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  • Michael Lenzi

(Re)Collection #15: Aladdin Sane


The Record and Tape That Started It All

It wasn't until many years after I bought this LP that I realized the title was a play on words. A Lad Insane. Uh, I can be kind of thick. I just loved the songs and the cover art. Over the years, I have come to terms with my innate ability to misapprehend songs/titles/lyrics/themes. I just flat out miss what the artist or musician is actually trying to say most of the time. In school, I liked reading books and short stories, but I would do horribly on tests and in discussions about them. I just enjoyed reading them and getting lost in them. I am ok with that now. People should be allowed to get art wrong. Or at the very least understand art however they choose to understand it.


I hate being overly critical of music I genuinely like. Dissecting it, analyzing it. Coming up with arguments about why it is the best or worst. It makes me dislike the music and the myself. But I am comfortable talking about music I love if you love it, too. So, David Bowie. I love David Bowie. He made music that speaks to me independent of what anyone else said about it. I am thankful for finding his records. Or for his records finding me. I am also thankful that his music was popular because otherwise I would have not been the type to know to look for it. It was around a lot. At some point, I decided it was mine. Big step.


I was a late bloomer. Many of my friends were music lovers before they even hit their teens. Not me. I was more of a Sporty Spice. Then I discovered that sports were not where my mind was. I didn't relate to the people I played with. I felt like an outsider in that aggressive, male world. I loved playing games of skill, but everything else attached to them made little sense to me.


When I started high school, I discovered that I liked languages. I was required to study Latin and had to pick another language. I chose German. I joined the German Club. Herr Gedman was my German teacher and ran the German Club. He was popular among the students. He had a way of getting us interested in the language without really telling us we needed to be interested in it. It was a natural thing. To his credit, he also initiated a foreign exchange program with a school in Bonn, Germany. The amazing part was that it was with an all girls Catholic school. My school was an all boys Catholic school. Genius.


Naturally, many boys in German class wanted to get involved. Juniors were eligible. I jumped on that. So did my friends Ben and Dave. We knew a good thing when we saw it. The girls from the Ursilinen Schule came over first and stayed with host families. I hosted a girl by the name of Beate. Then we flew over, and I stayed with Beate's family.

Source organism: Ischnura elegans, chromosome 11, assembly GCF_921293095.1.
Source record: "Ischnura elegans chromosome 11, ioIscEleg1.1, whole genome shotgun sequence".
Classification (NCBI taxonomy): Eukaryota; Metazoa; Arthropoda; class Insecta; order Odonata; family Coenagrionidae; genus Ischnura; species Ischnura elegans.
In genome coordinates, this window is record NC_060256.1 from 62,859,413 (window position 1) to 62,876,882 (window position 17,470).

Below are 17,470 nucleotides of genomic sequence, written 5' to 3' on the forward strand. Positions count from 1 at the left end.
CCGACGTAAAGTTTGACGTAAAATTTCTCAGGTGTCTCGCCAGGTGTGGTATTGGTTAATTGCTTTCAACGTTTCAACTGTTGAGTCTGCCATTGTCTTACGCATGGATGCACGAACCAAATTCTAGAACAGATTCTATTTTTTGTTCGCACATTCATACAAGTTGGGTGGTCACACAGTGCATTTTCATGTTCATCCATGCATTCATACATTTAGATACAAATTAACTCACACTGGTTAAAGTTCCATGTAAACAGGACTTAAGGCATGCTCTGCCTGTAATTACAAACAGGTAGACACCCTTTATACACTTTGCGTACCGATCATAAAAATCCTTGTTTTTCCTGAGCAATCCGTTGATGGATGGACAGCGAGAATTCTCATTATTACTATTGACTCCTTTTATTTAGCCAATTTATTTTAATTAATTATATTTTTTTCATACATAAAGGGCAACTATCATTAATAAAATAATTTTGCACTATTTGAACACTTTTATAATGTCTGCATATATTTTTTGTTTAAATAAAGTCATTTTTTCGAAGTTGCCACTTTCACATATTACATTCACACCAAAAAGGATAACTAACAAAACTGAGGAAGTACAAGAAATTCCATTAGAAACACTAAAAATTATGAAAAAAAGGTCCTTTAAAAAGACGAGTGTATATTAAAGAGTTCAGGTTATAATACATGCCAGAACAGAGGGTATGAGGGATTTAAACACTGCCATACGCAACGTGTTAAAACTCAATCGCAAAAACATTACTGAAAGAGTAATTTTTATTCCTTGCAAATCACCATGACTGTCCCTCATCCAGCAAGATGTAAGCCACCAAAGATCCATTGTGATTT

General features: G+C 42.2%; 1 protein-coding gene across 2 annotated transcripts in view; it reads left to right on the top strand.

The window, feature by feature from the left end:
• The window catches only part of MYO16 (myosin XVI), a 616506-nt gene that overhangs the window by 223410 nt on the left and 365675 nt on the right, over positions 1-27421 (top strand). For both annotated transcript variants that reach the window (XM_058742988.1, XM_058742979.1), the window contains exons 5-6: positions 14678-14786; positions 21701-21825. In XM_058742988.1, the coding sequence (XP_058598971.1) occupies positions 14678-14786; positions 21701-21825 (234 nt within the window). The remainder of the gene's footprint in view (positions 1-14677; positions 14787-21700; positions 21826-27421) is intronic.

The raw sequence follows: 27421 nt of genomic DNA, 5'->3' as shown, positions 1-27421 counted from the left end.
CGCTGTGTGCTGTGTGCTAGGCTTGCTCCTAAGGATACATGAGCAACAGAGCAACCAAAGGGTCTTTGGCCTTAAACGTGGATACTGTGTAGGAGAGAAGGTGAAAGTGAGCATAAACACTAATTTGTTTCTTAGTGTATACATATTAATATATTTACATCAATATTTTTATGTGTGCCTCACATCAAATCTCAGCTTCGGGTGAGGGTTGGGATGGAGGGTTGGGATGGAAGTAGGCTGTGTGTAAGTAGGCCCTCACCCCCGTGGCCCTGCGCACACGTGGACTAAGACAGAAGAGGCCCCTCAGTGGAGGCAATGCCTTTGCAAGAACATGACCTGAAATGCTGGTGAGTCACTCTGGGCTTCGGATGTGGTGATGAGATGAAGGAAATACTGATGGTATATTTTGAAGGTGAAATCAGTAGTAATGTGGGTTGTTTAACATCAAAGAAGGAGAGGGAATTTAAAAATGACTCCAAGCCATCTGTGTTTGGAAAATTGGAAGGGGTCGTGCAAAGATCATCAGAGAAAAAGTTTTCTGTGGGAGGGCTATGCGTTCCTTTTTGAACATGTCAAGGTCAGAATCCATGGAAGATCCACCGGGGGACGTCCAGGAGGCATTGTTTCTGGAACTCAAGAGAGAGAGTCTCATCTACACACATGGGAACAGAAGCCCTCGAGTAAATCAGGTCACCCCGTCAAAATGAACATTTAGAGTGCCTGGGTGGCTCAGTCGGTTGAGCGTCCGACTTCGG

In Germany, I discovered how awesome it was to drink beer legally at 16. I also enjoyed being a minor celebrity in a German girls school just because I was an American boy. The bar was low, because I assure you we weren't a bunch of swaggering James Deans. That didn't matter. Anything American was somehow cool.


I have nothing sordid to share about our trip. We all basked in the glow of female attention, kissed a few girls, went to parties, got a little drunk and enjoyed our freedom. I clearly remember one night coming back late from a party with Dave. We were both happily buzzed. He was riding a bike and pulling me behind on a skateboard down a road that cut through a flat field. I had my Walkman on. In the Walkman was a tape I had made earlier that day.


We all had gone shopping in Bonn, and I stumbled into one of those soulless record stores with fluorescent lights and rows and rows of shrink-wrapped records. I spotted the David Bowie Aladdin Sane record right away. It was in the bargain bin. I think they used to call those low budget reproductions of popular records Nice Price or Best Buy or something.


It was 8 Marks 90. I bought it. The price tag tells me it was March of 1983. I took it back to Beate's house and propped her mono, handheld tape recorder up against the speakers of her home hi-fi and recorded the album. So much for sound quality.


That record was blasting in my headphones. Dave was swerving back and forth on the bike trying to make me fall off the skateboard, and we were both laughing like crazy.


Somehow Aladdin Sane didn't scare me even if it had many of the same attributes of music that genuinely did. My mind could roam around in the weirdness. His voice soothed me, spoke to me. The songs were disjointed, nostalgic little movies filled with mesmerizing images and layers of sound. I felt a freedom to not understand what the hell it was about. I embraced it.


When friends who know I love Bowie ask me what my favorite Bowie record is, I say Aladdin Sane. It just makes sense to me. Forget the fact that I have probably misunderstood the meaning, significance, references and context of every song on that record. I know what it's about in my mind. That's what matters.







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